60-Second Space

Absence (of Weight) Makes the Heart Grow Rounder

After prolonged periods in microgravity, astronauts' hearts became more spherical, according to scans done on the International Space Station. Sophie Bushwick reports 


When astronauts float weightless in space, their muscles don't need to work as hard as on Earth. Muscles therefore atrophy during a long mission, which can cause trouble when space travelers return home. But what happens to that most vital of muscles, the heart?
To find out, 12 astronauts learned how to do ultrasound scans of their hearts. Then they recorded the organ's shape before, during and after a stint on the International Space Station. The scans showed that while in microgravity the astronauts' hearts deformed into more spherical shapes. Back on Earth, they stretched back into their usual elongated forms. The work was presented at the annual scientific session of the American College of Cardiology. [Chris May et al, Affect of Microgravity on Cardiac Shape: Comparison of Pre- and In-Flight Data to Mathematical Modeling]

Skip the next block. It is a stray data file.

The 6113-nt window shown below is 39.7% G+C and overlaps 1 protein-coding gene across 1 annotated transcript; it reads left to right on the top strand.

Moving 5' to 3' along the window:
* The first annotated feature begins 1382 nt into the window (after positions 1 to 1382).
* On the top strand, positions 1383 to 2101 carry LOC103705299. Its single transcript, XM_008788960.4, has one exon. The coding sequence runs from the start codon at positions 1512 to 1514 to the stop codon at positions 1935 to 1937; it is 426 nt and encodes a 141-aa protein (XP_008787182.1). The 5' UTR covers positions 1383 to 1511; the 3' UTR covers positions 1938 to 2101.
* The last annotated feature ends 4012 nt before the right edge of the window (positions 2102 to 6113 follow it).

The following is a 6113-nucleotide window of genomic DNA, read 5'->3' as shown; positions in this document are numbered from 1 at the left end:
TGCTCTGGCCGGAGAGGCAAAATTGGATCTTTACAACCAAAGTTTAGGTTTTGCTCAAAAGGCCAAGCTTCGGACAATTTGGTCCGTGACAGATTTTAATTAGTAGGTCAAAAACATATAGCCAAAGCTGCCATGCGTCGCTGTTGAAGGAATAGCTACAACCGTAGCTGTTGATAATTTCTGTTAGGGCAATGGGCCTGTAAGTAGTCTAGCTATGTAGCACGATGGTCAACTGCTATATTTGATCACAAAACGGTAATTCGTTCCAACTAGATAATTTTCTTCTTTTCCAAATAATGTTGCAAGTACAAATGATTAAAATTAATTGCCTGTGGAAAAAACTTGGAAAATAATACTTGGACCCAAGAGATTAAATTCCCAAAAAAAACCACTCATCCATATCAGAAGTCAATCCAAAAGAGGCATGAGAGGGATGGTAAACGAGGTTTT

Knowing how weightlessness changes the heart could help mission planners prevent long-term damage to astronauts’ cardiovascular systems due to long space voyages. Astronauts on the space station already perform specific exercises to keep their weight-bearing muscles toned. Similarly well-designed workouts might keep hearts both in shape—and in the right shape.

—Sophie Bushwick

[The above text is a transcript of this podcast.]

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